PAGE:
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MarkGM 04-02-2009 06:58 PM

[bash] if statements in a loop
 
I'm trying to scan the process list for multiple things, and if one of those things is found then I want it to log the entry and kill it. This is what I have so far, but its unacceptable because it wont identify which one of the processes was found, only that ONE was found.

Code:

function myfunc() {

process1=`ps aux | grep process1 | grep -v grep | awk '{print $2}' | sort`
process2=`ps aux | grep process2 | grep -v grep | awk '{print $2}' | sort`

if [ $process1 ] && [ process2 ]; then
kill -9 $process1
kill -9 $process2
echo "Process found and killed" >> /var/log/test.log
else
myfunc
fi

sleep 10
myfunc
}

myfunc

As you can see, if ONE of the processes are found then it attempts to kill both. Basically it serves as an active scanner for the processes I define. I want it to search for the processes I tell it to and then kill the process and log WHAT process it found ("Process 1 was found and killed" or "Process 2 was found and killed")

It also needs to be a loop so the script can continue to scan even after its found its target and killed it.

Thanks for reading, hopefully you guys can help :)

Robhogg 04-02-2009 07:38 PM

Firstly, the if-statement as you have given it will only return true if both variables have been assigned. To execute the then block if either are assigned, the tests should be:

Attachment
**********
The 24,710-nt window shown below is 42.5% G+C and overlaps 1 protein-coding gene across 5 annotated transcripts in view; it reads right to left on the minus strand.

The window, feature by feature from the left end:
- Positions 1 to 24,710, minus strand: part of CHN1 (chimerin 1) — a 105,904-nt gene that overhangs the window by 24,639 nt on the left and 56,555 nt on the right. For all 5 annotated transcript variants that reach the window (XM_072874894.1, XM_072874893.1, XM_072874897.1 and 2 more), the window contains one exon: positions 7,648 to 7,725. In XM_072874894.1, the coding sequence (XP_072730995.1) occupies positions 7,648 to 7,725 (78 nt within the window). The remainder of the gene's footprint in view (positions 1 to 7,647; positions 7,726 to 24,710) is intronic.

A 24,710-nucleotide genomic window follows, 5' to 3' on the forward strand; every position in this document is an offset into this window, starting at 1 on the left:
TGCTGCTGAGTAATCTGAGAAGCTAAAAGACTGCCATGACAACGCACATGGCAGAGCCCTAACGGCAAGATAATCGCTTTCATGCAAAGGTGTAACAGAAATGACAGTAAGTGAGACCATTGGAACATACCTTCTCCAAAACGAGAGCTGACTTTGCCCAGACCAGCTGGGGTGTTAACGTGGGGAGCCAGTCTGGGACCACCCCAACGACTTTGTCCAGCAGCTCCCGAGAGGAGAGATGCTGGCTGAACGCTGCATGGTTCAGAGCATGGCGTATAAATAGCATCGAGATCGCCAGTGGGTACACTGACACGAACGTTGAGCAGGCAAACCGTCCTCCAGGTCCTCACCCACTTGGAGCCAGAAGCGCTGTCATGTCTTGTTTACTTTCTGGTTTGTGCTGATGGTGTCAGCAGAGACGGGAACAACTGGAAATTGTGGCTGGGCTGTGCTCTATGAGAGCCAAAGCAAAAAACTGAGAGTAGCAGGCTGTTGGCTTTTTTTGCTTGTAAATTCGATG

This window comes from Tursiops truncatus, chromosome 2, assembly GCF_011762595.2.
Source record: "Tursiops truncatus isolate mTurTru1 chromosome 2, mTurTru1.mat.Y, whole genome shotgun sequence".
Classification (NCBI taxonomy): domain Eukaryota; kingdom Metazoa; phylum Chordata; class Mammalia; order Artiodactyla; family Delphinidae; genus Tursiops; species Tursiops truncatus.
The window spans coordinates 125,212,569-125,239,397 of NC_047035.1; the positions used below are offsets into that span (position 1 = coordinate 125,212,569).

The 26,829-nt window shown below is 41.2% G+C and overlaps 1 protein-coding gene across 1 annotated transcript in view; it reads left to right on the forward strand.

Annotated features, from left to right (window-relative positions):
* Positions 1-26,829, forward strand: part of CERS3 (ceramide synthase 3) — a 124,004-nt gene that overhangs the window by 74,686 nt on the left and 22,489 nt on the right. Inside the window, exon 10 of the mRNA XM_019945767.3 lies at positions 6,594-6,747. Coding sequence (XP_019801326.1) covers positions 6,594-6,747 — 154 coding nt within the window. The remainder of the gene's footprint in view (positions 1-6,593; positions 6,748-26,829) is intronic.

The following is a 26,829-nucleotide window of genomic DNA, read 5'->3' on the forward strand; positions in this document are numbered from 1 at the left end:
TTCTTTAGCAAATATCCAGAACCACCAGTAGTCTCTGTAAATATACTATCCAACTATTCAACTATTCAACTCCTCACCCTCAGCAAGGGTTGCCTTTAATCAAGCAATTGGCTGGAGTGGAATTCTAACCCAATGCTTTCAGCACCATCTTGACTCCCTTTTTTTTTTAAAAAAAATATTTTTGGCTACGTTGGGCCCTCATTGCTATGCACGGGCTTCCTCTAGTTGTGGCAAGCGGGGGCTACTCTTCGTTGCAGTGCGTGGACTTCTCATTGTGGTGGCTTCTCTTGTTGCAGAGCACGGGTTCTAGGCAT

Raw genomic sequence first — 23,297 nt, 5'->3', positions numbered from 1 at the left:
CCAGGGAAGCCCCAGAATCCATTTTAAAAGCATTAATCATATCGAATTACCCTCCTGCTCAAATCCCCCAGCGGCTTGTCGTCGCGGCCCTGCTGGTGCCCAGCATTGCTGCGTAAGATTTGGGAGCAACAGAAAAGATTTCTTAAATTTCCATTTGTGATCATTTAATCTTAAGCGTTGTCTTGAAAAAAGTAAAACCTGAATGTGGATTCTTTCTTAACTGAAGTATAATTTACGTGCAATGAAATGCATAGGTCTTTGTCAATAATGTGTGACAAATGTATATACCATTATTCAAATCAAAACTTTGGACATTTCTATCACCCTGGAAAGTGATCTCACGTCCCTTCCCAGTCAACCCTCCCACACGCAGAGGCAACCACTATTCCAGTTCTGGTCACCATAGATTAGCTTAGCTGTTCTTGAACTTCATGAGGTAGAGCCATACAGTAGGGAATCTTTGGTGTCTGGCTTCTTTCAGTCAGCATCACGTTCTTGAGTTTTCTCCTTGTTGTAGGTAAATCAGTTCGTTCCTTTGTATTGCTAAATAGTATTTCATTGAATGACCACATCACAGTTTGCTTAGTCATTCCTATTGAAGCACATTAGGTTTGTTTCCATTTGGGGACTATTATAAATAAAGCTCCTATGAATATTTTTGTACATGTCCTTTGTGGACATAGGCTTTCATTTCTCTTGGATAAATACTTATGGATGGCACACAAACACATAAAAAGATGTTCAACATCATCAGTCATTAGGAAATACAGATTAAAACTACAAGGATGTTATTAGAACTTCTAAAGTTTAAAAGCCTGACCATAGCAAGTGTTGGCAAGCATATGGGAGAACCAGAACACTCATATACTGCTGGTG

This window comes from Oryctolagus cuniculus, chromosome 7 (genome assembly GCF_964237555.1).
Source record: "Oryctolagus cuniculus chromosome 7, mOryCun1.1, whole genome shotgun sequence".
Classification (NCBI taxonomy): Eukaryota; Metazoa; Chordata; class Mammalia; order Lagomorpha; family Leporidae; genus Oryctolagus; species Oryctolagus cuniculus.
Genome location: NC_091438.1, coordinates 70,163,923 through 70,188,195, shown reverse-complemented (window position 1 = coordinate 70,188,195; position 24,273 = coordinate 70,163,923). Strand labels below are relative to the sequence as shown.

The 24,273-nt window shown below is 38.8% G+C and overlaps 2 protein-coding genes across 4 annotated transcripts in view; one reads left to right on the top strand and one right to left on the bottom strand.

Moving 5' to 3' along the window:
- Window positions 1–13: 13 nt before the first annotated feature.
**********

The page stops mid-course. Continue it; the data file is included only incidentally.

Code:

if [ $process1 ] || [ $process2 ]; then
A continuous loop can be done in many ways, for example:

Code:

while [ 1 = 1 ]; do
#code goes here
done

To execute one command if-and-only-if another succeeds, you can use command1 && command2:
Code:

rob:~$ gedit &
[1] 9366
rob:~$ process1=""
rob:~$ process2=9366
rob:~$ kill -9 $process1 2>/dev/null && echo Process $process1 killed
rob:~$ kill -9 $process2 2>/dev/null && echo Process $process2 killed
Process 9366 killed

The append operator ( >> ) could then be used to redirect output to a log file.

Hope this helps,
Rob

MarkGM 04-02-2009 07:46 PM

Code:

function myfunc() {

process1=`ps aux | grep process1 | grep -v grep | awk '{print $2}' | sort`
process2=`ps aux | grep process2 | grep -v grep | awk '{print $2}' | sort`
process3=`ps aux | grep process3 | grep -v grep | awk '{print $2}' | sort`

if [ $process1 ] || [ $process2 ] || [ $process3 ]; then
kill -9 $process1 && echo "process 1 killed" >> /var/log/test.log
kill -9 $process2 && echo "process 2 killed" >> /var/log/test.log
kill -9 $process3 && echo "process 3 killed" >> /var/log/test.log
else
myfunc
fi

sleep 10
myfunc
}

myfunc

Let's say process1 was found, the script will only attempt to kill process1 right? I don't want it to try to kill process2 or process3 if only process1 was found. That way we can log what process was found.

Thanks

Robhogg 04-02-2009 08:12 PM

Quote:

Originally Posted by MarkGM (Post 3496671)
Let's say process1 was found, the script will only attempt to kill process1 right? I don't want it to try to kill process2 or process3 if only process1 was found. That way we can log what process was found.

Thanks

This way, it will try to kill each process, but fail if the variable is not set (i.e., there is no process id to kill). This would normally return an error (which is why I added 2>/dev/null to throw away error messages). However, if kill fails it will return exit value 1 (an error state, logically false) so the statement after the && operator will not be executed. Something will only be logged if kill succeeds (exits with value 0).

To only attempt to kill the process if it exists, you could use:
Code:

[ $process1 ] && kill -9 $process1 && echo Process $process1 killed >> /var/log/test.log
Actually, that is better than my first suggestion. No need for the if statement, You would need also to unset the variables at the bottom of the loop block (something I forgot in my first answer).

Code:

unset process1


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